During the times of their highest prosperity, the Jews of Kerala used to conduct regular services in eight synagogues. The Paradesi Synagogue in Mattancherry was patronized by the Paradesi (White) Jews, Jews who considered themselves to have “pure” European or Middle-Eastern blood. The remaining seven synagogues were used by the Malabari (Black) Jews, or Jews born of the union between the European Jews and the natives. They are the Paravur Synagogue, the Chendamangalam Synagogue, the Kadavumbhagam Ernakulam Synagogue, the Thekkumbhagam Ernakulam Synagogue, the Kadavumbhagam Mattancherry Synagogue, and the Thekkumbhagam Mattancherry Synagogue in Ernakulam, and the Mala Synagogue in Thrissur.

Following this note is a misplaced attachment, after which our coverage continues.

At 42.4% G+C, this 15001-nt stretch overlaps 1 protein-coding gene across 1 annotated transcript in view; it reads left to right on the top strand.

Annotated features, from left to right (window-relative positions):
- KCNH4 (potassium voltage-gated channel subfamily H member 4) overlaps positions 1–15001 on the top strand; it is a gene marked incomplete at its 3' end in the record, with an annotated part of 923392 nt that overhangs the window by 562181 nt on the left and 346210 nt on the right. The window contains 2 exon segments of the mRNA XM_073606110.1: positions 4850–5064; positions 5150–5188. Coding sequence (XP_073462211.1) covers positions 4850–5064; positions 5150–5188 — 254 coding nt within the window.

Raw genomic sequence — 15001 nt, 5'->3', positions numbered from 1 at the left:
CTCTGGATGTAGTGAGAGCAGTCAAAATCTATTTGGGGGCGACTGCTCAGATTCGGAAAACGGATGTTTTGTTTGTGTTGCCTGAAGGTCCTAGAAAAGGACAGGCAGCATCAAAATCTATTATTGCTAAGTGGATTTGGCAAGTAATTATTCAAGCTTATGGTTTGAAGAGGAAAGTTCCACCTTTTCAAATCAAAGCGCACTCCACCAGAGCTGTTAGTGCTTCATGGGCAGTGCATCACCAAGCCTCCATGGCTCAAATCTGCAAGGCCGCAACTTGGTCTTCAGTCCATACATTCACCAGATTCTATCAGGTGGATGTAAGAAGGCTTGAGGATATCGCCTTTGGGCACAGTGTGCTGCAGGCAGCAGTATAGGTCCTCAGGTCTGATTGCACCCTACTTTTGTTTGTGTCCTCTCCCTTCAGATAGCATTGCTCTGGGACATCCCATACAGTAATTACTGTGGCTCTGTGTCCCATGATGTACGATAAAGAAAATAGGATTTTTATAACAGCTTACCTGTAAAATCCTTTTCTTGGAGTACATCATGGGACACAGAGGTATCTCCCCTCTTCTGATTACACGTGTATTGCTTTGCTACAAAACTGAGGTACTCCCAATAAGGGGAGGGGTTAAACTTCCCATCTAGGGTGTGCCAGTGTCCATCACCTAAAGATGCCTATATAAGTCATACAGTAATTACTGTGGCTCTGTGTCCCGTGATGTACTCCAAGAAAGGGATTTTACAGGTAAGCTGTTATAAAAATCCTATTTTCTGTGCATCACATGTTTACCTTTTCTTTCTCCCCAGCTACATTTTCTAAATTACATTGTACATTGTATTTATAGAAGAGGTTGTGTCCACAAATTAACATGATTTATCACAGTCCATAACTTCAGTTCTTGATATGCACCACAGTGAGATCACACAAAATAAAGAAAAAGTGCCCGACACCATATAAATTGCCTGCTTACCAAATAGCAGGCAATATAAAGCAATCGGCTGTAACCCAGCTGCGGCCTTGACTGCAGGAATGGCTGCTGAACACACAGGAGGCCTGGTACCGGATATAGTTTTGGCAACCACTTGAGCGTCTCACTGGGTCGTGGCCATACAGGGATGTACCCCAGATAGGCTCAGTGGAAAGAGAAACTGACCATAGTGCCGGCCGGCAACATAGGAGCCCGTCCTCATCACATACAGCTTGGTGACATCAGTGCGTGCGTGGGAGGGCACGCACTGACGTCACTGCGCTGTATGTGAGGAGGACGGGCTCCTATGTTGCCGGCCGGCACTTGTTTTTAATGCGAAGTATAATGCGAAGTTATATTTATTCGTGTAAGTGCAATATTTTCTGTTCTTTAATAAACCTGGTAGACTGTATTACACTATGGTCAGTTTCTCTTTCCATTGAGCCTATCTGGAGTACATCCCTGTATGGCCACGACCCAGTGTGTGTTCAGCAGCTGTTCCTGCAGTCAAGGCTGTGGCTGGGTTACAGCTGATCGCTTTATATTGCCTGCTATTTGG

Following the formation of their Promised Land, the nation of Israel in 1948, most of the Jews of Kerala left in the 1950s and the 1960s never to return to their home in South India. At present, the number of Jews remaining in the state is only 50 or less. Due to the shortage of Rabbis (Jewish priests), miniyan (a group of ten Jewish men whose presence is mandatory for performing prayers and certain rituals) and the dwindling population of Jews, most of the synagogues lie in a state of disuse and/or have been converted to museums. Presently, prayers are conducted by the last remaining Jews of Kerala only at the Paradesi Synagogue.